How can birds soar and glide in the air for hours while they look for food?
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Birds have feathers which serve different purposes--flight, insulation, waterproofing and even for sexual attraction. Flight feathers are long, stiff and found on a bird's wing or tail. They enable a bird to catch the breeze and provide both lift as well as thrust or forward motion. Lift is provided when due to the shape of the bird's wing, air passing over the top has to travel a longer distance and has to speed up as it goes over the top, relative to below the wing. This creates a difference in pressure and provides lift. When a bird flap's its wings using its breast muscles, air moves over and under the wing--this is called thrust. The shape of the wing and its ability to move through the air help a bird to fly. Once in the air, a bird can conserve its energy and glide while looking for food. Hollow bones and a low body weight, and the fact that a bird has no urinary bladder, all keep the weight of birds low enough to achieve flight.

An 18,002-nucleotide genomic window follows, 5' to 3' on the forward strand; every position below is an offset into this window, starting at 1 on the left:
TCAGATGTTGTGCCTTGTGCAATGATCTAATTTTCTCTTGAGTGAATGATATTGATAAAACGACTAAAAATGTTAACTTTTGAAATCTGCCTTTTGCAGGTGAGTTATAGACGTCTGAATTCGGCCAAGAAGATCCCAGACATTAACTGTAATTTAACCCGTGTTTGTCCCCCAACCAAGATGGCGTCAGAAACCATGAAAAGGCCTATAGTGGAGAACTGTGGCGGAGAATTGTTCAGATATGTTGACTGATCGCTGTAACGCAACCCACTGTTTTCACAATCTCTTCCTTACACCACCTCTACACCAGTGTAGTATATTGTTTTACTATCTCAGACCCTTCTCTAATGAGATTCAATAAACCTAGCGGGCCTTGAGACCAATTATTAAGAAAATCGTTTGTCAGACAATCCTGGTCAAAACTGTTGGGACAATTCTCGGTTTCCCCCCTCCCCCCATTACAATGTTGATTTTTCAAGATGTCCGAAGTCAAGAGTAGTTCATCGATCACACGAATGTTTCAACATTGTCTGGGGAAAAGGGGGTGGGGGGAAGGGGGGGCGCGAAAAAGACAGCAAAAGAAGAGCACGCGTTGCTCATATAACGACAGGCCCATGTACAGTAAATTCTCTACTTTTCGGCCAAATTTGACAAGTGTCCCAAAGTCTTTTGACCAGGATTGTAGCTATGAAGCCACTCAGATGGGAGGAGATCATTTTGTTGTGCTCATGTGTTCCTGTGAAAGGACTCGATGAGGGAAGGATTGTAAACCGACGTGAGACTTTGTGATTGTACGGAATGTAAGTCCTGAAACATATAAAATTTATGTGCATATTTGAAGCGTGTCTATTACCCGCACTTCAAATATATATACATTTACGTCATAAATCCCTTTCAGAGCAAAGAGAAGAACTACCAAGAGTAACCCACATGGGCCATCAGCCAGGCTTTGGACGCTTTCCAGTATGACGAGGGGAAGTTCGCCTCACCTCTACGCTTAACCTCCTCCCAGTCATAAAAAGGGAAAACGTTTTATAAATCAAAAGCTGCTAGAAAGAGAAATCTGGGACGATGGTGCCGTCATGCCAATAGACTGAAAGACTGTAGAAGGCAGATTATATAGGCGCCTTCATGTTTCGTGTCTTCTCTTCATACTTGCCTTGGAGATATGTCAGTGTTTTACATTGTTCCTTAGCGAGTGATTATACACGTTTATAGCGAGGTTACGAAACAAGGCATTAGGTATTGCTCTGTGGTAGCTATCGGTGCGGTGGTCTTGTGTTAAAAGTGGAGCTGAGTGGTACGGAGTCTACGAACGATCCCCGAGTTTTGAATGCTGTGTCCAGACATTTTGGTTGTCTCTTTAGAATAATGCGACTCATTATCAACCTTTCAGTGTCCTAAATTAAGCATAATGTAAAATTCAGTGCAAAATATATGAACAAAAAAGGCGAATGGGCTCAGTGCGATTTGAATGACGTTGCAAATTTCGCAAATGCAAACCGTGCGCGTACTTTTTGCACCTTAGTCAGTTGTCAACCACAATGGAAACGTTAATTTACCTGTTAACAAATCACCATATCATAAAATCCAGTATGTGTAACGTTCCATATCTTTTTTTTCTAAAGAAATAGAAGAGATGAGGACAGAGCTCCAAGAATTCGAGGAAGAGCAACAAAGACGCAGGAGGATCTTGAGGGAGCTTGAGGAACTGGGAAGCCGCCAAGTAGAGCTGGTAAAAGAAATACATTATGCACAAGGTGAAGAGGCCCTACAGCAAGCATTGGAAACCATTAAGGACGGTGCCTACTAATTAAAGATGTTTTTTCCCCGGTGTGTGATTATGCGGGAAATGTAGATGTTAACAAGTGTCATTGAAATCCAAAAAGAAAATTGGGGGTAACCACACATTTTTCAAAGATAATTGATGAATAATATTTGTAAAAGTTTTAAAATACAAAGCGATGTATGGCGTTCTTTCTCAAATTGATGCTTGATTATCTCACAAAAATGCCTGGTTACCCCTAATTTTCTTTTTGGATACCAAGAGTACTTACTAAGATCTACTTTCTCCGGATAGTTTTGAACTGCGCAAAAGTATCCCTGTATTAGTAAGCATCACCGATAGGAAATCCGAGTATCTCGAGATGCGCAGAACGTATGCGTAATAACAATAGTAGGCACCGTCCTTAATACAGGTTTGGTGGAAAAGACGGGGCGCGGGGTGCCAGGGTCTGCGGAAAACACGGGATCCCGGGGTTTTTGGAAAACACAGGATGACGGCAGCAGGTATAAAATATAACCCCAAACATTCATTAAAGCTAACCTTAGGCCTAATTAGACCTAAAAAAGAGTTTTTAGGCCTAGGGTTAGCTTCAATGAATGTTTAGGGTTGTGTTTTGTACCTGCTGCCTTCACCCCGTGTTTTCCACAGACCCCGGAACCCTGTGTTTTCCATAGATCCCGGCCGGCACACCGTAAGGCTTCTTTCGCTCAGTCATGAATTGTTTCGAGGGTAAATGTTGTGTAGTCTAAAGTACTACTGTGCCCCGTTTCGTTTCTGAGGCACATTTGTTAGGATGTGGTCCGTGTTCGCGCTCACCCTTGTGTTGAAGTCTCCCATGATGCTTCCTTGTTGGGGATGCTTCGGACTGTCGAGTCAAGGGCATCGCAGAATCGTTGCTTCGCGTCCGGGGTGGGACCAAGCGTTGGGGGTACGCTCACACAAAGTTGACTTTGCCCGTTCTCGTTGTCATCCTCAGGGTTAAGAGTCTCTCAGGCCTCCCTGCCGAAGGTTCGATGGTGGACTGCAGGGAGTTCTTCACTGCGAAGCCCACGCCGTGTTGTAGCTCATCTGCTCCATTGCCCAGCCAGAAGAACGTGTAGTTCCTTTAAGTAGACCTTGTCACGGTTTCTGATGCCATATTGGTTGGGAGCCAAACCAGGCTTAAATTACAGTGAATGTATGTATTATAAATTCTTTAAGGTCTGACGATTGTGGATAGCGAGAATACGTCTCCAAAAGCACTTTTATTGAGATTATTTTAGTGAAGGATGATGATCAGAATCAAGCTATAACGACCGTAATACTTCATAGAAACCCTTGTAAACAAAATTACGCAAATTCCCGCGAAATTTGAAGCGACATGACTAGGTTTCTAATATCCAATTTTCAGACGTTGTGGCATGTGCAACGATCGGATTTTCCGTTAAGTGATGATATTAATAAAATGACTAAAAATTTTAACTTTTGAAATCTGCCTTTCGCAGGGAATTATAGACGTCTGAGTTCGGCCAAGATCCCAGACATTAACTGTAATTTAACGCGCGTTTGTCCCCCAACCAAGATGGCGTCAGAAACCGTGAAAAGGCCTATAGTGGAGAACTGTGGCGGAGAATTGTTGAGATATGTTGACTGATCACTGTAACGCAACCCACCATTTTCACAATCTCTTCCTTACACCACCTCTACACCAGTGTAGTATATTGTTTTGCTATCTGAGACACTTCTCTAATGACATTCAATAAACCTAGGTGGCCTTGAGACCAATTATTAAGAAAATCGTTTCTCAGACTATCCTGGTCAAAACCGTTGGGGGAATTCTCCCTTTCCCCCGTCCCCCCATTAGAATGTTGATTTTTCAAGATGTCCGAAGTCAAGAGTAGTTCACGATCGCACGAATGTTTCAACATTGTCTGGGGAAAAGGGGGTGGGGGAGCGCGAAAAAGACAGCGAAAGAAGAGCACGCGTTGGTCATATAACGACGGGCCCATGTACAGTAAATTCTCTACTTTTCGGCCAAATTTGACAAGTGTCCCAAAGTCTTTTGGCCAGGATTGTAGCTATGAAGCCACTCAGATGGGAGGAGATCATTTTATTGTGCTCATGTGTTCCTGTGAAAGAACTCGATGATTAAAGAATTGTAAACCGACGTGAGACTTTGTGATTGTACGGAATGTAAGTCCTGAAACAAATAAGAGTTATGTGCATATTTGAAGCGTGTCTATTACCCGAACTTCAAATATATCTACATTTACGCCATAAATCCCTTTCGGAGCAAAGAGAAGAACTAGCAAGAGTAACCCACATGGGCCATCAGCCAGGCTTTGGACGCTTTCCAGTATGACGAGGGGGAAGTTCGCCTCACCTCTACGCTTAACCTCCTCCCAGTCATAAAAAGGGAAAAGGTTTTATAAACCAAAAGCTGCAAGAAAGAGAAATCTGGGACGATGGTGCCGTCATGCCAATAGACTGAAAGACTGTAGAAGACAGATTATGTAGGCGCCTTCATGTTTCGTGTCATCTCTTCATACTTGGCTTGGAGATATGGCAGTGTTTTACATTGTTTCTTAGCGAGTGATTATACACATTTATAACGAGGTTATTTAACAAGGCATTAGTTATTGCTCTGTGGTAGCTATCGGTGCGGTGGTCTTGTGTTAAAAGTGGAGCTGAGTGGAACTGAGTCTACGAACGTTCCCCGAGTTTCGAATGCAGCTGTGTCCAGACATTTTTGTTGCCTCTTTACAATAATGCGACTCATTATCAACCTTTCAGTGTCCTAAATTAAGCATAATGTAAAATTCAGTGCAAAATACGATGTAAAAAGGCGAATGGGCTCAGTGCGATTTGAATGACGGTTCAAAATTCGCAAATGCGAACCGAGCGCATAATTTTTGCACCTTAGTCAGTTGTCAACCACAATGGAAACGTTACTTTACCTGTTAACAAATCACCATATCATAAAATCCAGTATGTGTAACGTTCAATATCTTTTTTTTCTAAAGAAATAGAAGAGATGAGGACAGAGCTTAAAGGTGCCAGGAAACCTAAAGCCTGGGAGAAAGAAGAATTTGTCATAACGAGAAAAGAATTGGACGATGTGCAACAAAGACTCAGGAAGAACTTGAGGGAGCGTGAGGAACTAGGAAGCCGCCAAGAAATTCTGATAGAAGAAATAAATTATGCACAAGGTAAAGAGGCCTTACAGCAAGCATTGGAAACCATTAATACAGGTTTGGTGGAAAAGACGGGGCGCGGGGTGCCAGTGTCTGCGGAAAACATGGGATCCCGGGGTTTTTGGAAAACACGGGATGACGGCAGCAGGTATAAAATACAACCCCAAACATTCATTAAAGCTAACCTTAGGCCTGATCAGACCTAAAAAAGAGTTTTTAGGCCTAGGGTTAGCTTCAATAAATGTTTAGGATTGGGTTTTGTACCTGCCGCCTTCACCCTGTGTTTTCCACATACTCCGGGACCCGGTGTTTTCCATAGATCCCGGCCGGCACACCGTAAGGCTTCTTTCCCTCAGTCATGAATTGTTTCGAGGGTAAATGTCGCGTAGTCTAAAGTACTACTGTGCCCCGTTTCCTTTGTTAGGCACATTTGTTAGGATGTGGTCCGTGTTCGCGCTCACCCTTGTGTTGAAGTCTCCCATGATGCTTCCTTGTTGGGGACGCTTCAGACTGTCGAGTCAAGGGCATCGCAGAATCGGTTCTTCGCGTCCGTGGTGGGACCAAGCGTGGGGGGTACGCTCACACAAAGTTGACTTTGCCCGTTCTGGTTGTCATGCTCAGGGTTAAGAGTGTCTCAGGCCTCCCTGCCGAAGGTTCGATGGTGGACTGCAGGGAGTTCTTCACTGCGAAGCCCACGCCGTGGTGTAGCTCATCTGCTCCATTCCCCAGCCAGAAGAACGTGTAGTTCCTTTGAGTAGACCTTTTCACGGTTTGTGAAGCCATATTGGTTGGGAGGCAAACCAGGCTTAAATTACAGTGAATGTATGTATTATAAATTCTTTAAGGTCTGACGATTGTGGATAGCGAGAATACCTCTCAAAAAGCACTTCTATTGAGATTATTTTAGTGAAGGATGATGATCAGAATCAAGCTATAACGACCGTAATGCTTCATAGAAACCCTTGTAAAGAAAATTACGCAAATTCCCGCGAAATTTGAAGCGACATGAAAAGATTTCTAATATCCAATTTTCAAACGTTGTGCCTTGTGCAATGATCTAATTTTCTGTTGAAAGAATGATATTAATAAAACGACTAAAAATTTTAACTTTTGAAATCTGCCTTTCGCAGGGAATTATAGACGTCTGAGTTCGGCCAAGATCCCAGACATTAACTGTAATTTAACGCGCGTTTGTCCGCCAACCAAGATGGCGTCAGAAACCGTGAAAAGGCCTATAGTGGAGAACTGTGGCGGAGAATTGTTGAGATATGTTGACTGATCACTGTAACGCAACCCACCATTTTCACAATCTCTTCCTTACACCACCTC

The birds behave like a glider. When they reach a certain altitude, they will ride on warm air currents which will provide the birds with lift, so the birds do not have to constantly flap their wings until they stop "riding" on the warm air currents.
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